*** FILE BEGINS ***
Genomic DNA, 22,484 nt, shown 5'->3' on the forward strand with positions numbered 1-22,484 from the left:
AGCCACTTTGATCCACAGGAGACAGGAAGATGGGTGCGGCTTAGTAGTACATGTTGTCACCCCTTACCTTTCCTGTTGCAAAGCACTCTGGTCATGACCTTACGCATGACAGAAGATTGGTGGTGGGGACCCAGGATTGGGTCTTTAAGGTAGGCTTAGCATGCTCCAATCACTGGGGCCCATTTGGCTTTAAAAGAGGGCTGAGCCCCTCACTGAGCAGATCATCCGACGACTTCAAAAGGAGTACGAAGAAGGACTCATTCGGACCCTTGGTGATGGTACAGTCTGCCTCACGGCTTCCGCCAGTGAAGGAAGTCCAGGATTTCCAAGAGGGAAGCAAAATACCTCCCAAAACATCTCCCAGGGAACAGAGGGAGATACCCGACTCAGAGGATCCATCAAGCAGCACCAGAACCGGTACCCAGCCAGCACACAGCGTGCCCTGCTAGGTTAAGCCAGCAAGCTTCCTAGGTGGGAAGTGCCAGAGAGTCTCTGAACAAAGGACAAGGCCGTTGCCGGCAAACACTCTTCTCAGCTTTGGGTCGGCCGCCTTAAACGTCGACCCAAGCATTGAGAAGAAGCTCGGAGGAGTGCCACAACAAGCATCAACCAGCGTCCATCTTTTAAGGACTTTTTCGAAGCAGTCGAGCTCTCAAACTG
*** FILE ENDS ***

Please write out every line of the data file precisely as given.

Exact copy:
Genomic DNA, 22,484 nt, shown 5'->3' on the forward strand with positions numbered 1-22,484 from the left:
AGCCACTTTGATCCACAGGAGACAGGAAGATGGGTGCGGCTTAGTAGTACATGTTGTCACCCCTTACCTTTCCTGTTGCAAAGCACTCTGGTCATGACCTTACGCATGACAGAAGATTGGTGGTGGGGACCCAGGATTGGGTCTTTAAGGTAGGCTTAGCATGCTCCAATCACTGGGGCCCATTTGGCTTTAAAAGAGGGCTGAGCCCCTCACTGAGCAGATCATCCGACGACTTCAAAAGGAGTACGAAGAAGGACTCATTCGGACCCTTGGTGATGGTACAGTCTGCCTCACGGCTTCCGCCAGTGAAGGAAGTCCAGGATTTCCAAGAGGGAAGCAAAATACCTCCCAAAACATCTCCCAGGGAACAGAGGGAGATACCCGACTCAGAGGATCCATCAAGCAGCACCAGAACCGGTACCCAGCCAGCACACAGCGTGCCCTGCTAGGTTAAGCCAGCAAGCTTCCTAGGTGGGAAGTGCCAGAGAGTCTCTGAACAAAGGACAAGGCCGTTGCCGGCAAACACTCTTCTCAGCTTTGGGTCGGCCGCCTTAAACGTCGACCCAAGCATTGAGAAGAAGCTCGGAGGAGTGCCACAACAAGCATCAACCAGCGTCCATCTTTTAAGGACTTTTTCGAAGCAGTCGAGCTCTCAAACTG